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As all 50 states begin easing restrictions related to COVID-19, businesses will be seeking ways to limit not only their employees’ and patrons’ exposure to the virus but also any potential liability stemming from the virus. One tool some businesses are using to try to limit their liability arising from COVID-19 is a waiver. By requiring employees and/or customers to sign a waiver of liability, businesses seek to shift the responsibility associated with contracting COVID-19 to the individual rather than the business.
While a few states will not enforce liability waivers, most jurisdictions in the United States will enforce waivers for liability arising out of negligent conduct. However, most jurisdictions will not enforce waivers of liability that seek to waive liability arising out of intentional, reckless, or grossly negligent conduct. What behavior would meet the threshold for recklessness or gross negligence remains unclear. In a recently filed lawsuit, the family of a passenger on the Grand Princess cruise ship allege that the cruise line was grossly negligent in exposing passengers to risk because it added additional passengers after people on board exhibited symptoms of the virus and the cruise line knew of the potential exposure. The lawsuit claims that passengers were not informed of any risk of exposure and that the cruise ship failed to enact sanitary procedures until about two weeks after passengers exhibited symptoms. (Case No. 2:20-cv-04074).
Where waivers are enforceable, they must be drafted in a manner that guarantees that customers will understand the risks associated with the services and the rights that they will waive. Waivers also must be written in such a way that they are concise and plainly evident, i.e. not buried in a long document.
Waivers of liability are common for certain types of businesses, such as gyms, but are less common and perhaps even impractical for many other types of businesses. For instance, while theme parks more commonly have waivers of liability that could be electronically communicated, smaller businesses such as grocery stores and hair salons may not. In addition, a physical waiver form may be impractical because the process of signing the waiver would require contact with objects, which is incongruous with common COVID-19 safety recommendations. Businesses could also warn patrons of a potential risk of contracting COVID-19 by using signs similar to wet floor signs. While signs would not necessarily limit a business’s liability, it might help establish that patrons were aware of the risk of exposure to the virus while on the premises.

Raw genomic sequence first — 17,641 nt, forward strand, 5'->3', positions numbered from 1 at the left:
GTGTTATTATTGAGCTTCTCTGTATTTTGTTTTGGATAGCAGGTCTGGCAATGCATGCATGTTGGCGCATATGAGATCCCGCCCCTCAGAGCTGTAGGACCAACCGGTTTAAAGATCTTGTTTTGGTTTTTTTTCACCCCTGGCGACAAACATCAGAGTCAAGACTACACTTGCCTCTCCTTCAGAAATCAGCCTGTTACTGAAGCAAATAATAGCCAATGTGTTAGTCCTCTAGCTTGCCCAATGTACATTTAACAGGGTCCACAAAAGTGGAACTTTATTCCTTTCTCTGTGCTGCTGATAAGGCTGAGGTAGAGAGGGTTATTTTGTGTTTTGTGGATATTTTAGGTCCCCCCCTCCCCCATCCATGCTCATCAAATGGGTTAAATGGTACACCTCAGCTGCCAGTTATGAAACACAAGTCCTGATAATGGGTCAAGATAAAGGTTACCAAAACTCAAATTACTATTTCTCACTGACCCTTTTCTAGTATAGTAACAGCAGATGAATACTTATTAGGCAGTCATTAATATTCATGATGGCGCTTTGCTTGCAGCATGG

Despite a lack of clear understanding of how courts will interpret COVID-19 liability waivers, businesses across the country will likely try to implement waivers in addition to safety precautions to minimize the risk of exposure for employees and patrons. An example of a COVID-19 liability waiver for the Falmouth Country Club in Massachusetts in part reads “I acknowledge and fully assume the risk of illness or death related to COVID-19 arising from my being on the premises and participating in the Activities and hereby RELEASE, WAIVE, DISCHARGE, AND COVENANT NOT TO SUE (on behalf of myself and any minor children form whom I have the capacity contract) [the business]. . . .” Disney World Resort now also mandates that visitors sign COVID-19 liability waivers. Some businesses have even started mandating that employees waive potential liability stemming from exposure to COVID-19 while at work. While these liability waivers are controversial, many businesses see them as a necessary step in reopening.
The FMG Coronavirus Task Team will be conducting a series of webinars on Coronavirus issues on a regular basis. Click here to view upcoming webinars.
FMG has formed a Coronavirus Task Force to provide up-to-the-minute information, strategic advice, and practical solutions for our clients. Our group is an interdisciplinary team of attorneys who can address the multitude of legal issues arising out of the coronavirus pandemic, including issues related to Healthcare, Product Liability, Tort Liability, Data Privacy, and Cyber and Local Governments. For more information about the Task Force, click here.
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